Australian Open midterm grades
With a few minor exceptions, the top seeds stormed into the second week
Aussie teenager Bernard Tomic proved he's a force to be reckoned with
American men disappointed this year, especially eighth-seeded Mardy Fish
The analytics from the 2012 Australian Open: After seven days of play, we've seen multiple umpiring controversies, zero Americans remaining not named Williams, four smashed rackets in succession by Marcos Baghdatis and no major upsets. Herewith, our midterm grades from Melbourne. All marks distributed on the diploma mill curve.
Top seeds: With a few minor exceptions, the top guns are locked and loaded. Defending champion Novak Djokovic has dropped 10 games in his first three matches. And that's twice as many as Maria Sharapova. Neither Roger Federer nor Rafael Nadal has lost a set, and the same can be said for Serena Williams, Caroline Wozniacki and Victoria Azarenka, among others. Bring it on, Week 2.
Kei Nishikori: The 22-year-old is the first Japanese player to reach the fourth round of the Australian Open, matching his career-best result at a Grand Slam tournament.
Australian men: Whereas Sam Stosur couldn't withstand the pressure of being a star attraction, teenager Bernard Tomic fed off the partisan support. Before falling to Federer in straight sets, the 19-year-old rallied to oust Fernando Verdasco, Sam Querrey and Alexandr Dolgopolov. Meanwhile, 30-year-old Lleyton Hewitt joined Tomic in the fourth round, giving Australia two men in the last 16 for the first time since 2004.
Zheng Jie: After winning the Auckland tune-up, the unseeded 28-year-old has continued to roll with three consecutive straight-set victories. This is her deepest run at a major since making the 2010 semifinals in Melbourne.
Lucky Eleven: Juan Martin del Potro and Kim Clijsters -- both seeded No. 11 -- are into the second week. Del Potro, his comeback from wrist surgery gathering momentum, will face Federer in the quarterfinals. Clijsters will meet Wozniacki in the quarterfinals after overcoming an ankle injury to defeat Li Na in a rematch of last year's final.
American prospects: None are left at the dance, but some glimmers of hope courtesy of Ryan Harrison (who took a set against Andy Murray in the first round), Sloane Stephens (who won her first-round match and had a near-miss against Svetlana Kuznetsova) and Christina McHale (who made the third round for the second straight major).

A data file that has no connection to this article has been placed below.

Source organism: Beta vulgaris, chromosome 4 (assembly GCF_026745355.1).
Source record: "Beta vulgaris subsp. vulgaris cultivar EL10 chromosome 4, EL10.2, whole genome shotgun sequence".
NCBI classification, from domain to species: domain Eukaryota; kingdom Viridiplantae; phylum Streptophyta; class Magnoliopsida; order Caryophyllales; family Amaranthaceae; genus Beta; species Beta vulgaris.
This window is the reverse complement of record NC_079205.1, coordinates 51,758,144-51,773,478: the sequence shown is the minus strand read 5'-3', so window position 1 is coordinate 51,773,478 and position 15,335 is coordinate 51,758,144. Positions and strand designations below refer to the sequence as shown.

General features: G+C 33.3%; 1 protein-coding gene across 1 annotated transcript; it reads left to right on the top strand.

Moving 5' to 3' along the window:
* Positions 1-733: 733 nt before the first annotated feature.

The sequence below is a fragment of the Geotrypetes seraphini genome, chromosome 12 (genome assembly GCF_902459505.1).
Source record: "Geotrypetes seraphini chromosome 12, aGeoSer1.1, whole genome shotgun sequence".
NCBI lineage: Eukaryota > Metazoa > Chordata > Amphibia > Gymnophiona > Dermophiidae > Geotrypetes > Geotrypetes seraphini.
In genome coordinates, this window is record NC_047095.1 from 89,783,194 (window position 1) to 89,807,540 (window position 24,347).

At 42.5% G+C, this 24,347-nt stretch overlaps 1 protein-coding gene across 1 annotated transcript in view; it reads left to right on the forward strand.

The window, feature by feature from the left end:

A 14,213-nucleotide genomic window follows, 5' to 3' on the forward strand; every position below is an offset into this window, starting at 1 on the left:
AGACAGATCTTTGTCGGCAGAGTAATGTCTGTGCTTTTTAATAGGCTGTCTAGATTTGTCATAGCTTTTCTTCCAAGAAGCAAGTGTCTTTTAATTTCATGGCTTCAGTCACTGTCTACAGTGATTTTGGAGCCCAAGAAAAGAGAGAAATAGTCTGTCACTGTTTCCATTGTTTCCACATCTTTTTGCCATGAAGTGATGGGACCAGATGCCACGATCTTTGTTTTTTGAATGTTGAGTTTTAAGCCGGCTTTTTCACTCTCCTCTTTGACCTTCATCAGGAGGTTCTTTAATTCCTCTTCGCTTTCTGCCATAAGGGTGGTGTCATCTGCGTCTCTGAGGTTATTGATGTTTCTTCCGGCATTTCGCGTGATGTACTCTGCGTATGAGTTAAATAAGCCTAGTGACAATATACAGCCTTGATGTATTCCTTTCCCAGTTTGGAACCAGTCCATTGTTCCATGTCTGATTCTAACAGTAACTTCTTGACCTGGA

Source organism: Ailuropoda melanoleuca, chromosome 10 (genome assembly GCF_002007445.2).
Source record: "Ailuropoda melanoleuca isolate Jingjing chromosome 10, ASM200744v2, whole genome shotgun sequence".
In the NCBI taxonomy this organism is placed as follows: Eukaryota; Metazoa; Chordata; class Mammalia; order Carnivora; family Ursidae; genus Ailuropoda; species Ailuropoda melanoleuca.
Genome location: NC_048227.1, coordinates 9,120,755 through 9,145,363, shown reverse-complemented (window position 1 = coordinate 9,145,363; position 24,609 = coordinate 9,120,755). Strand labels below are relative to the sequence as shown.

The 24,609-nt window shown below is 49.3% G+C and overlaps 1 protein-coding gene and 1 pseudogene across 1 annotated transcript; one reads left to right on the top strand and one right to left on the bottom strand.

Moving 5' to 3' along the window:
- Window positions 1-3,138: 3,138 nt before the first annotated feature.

Laura Robson: The British teen wore a rainbow hairband onto Margaret Court Arena, one of the few players to issue a protest over Court's comments against gay marriage. (Robson then lost 6-2, 6-0 to Jelena Jankovic.)
Tomas Berdych: He advanced to the quarterfinals with a courageous four-set win over Nicolas Almagro -- which was completely overshadowed by his refusal to shake his opponent's hand.
Casey Dellacqua: The endearing Aussie -- sidelined for so long by injury -- scored an impressive first-round win, beating Bojana Jovanovski. Then she mustered just one game against Azarenka in the second round.
ESPN: Unobjectionable coverage as usual. The mothership in Bristol, though, could help with the promotion, starting with more mentions on SportsCenter or PTI. And we're getting complaints that the coverage is heavily skewed toward the men.
Tecnifibre: Baghdatis' display was not a ringing endorsement for customer satisfaction. But a viral video is a viral video.
Verizon: The company rolled out Tennis Channel in time for the Australian Open and announced a new multiyear carriage agreement.
Mardy Fish: The top American, seeded eighth, once again went ker-plooey in a major. A second-rounder against Alejandro Falla? That's just a match you have to figure out a way to win.
Sam Stosur: Palpably nervous, the winner of the last major -- and local favorite -- went down in the first round. This had echoes of Amelie Mauresmo in France. It's no coincidence that Stosur's major breakthrough (winning the 2011 U.S. Open) came thousands of miles and 16 times zones from home.
Injury mania: If the tours are ever short of cash, they might consider a co-pay for every trainer call. Here it is the third week of January and an unending stream of players are banged up (in the case of Andy Roddick, so much so that he retired from his second-round match against Lleyton Hewitt). Whatever the cause -- too many hard-court matches, runaway technology, heavy balls -- it's negligent that the tours aren't taking this more seriously.
Activist judges: Either enforce rules absolutely, including the time violations, or show more discretion. The officiating at the end of the David Nalbandian-John Isner match was the most egregious. And the chair umpire messed up the score during Vania King's loss to Ana Ivanovic -- remarkable given that it was a prime match on a show court.
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